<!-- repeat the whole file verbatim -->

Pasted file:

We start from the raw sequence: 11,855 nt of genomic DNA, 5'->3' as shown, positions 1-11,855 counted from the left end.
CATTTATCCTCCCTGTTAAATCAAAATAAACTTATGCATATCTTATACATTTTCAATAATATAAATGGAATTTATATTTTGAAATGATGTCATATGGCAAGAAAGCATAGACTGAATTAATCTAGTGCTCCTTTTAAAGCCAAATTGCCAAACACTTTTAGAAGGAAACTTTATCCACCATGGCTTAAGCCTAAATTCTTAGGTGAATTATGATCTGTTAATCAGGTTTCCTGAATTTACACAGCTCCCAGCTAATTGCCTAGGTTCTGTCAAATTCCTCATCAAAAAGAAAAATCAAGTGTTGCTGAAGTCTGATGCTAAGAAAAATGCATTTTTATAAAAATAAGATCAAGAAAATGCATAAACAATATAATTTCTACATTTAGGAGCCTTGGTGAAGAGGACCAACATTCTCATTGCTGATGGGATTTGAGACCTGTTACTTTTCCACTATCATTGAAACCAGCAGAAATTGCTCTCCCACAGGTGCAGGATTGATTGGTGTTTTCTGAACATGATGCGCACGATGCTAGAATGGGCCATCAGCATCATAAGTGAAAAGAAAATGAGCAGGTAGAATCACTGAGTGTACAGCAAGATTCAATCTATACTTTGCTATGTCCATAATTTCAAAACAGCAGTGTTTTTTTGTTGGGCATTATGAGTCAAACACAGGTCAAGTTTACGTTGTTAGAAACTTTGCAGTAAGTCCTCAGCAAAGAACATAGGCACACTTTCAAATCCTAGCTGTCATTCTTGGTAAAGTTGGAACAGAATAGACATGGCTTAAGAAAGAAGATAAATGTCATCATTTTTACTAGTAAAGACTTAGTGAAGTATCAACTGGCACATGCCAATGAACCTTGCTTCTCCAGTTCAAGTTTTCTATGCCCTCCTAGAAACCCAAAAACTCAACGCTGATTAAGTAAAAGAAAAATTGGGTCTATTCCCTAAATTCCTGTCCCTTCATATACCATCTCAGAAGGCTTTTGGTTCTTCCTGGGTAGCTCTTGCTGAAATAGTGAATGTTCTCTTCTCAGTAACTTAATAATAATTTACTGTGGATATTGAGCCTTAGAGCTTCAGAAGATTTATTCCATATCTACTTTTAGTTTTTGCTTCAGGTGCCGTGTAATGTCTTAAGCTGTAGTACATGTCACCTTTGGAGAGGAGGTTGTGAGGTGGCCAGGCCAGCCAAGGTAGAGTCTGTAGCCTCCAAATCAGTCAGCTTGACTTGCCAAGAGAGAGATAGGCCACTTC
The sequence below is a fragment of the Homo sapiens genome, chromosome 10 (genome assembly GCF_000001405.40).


We start from the raw sequence: 11,855 nt of genomic DNA, 5'->3' as shown, positions 1-11,855 counted from the left end.
CATTTATCCTCCCTGTTAAATCAAAATAAACTTATGCATATCTTATACATTTTCAATAATATAAATGGAATTTATATTTTGAAATGATGTCATATGGCAAGAAAGCATAGACTGAATTAATCTAGTGCTCCTTTTAAAGCCAAATTGCCAAACACTTTTAGAAGGAAACTTTATCCACCATGGCTTAAGCCTAAATTCTTAGGTGAATTATGATCTGTTAATCAGGTTTCCTGAATTTACACAGCTCCCAGCTAATTGCCTAGGTTCTGTCAAATTCCTCATCAAAAAGAAAAATCAAGTGTTGCTGAAGTCTGATGCTAAGAAAAATGCATTTTTATAAAAATAAGATCAAGAAAATGCATAAACAATATAATTTCTACATTTAGGAGCCTTGGTGAAGAGGACCAACATTCTCATTGCTGATGGGATTTGAGACCTGTTACTTTTCCACTATCATTGAAACCAGCAGAAATTGCTCTCCCACAGGTGCAGGATTGATTGGTGTTTTCTGAACATGATGCGCACGATGCTAGAATGGGCCATCAGCATCATAAGTGAAAAGAAAATGAGCAGGTAGAATCACTGAGTGTACAGCAAGATTCAATCTATACTTTGCTATGTCCATAATTTCAAAACAGCAGTGTTTTTTTGTTGGGCATTATGAGTCAAACACAGGTCAAGTTTACGTTGTTAGAAACTTTGCAGTAAGTCCTCAGCAAAGAACATAGGCACACTTTCAAATCCTAGCTGTCATTCTTGGTAAAGTTGGAACAGAATAGACATGGCTTAAGAAAGAAGATAAATGTCATCATTTTTACTAGTAAAGACTTAGTGAAGTATCAACTGGCACATGCCAATGAACCTTGCTTCTCCAGTTCAAGTTTTCTATGCCCTCCTAGAAACCCAAAAACTCAACGCTGATTAAGTAAAAGAAAAATTGGGTCTATTCCCTAAATTCCTGTCCCTTCATATACCATCTCAGAAGGCTTTTGGTTCTTCCTGGGTAGCTCTTGCTGAAATAGTGAATGTTCTCTTCTCAGTAACTTAATAATAATTTACTGTGGATATTGAGCCTTAGAGCTTCAGAAGATTTATTCCATATCTACTTTTAGTTTTTGCTTCAGGTGCCGTGTAATGTCTTAAGCTGTAGTACATGTCACCTTTGGAGAGGAGGTTGTGAGGTGGCCAGGCCAGCCAAGGTAGAGTCTGTAGCCTCCAAATCAGTCAGCTTGACTTGCCAAGAGAGAGATAGGCCACTTC
The sequence below is a fragment of the Homo sapiens genome, chromosome 10 (genome assembly GCF_000001405.40).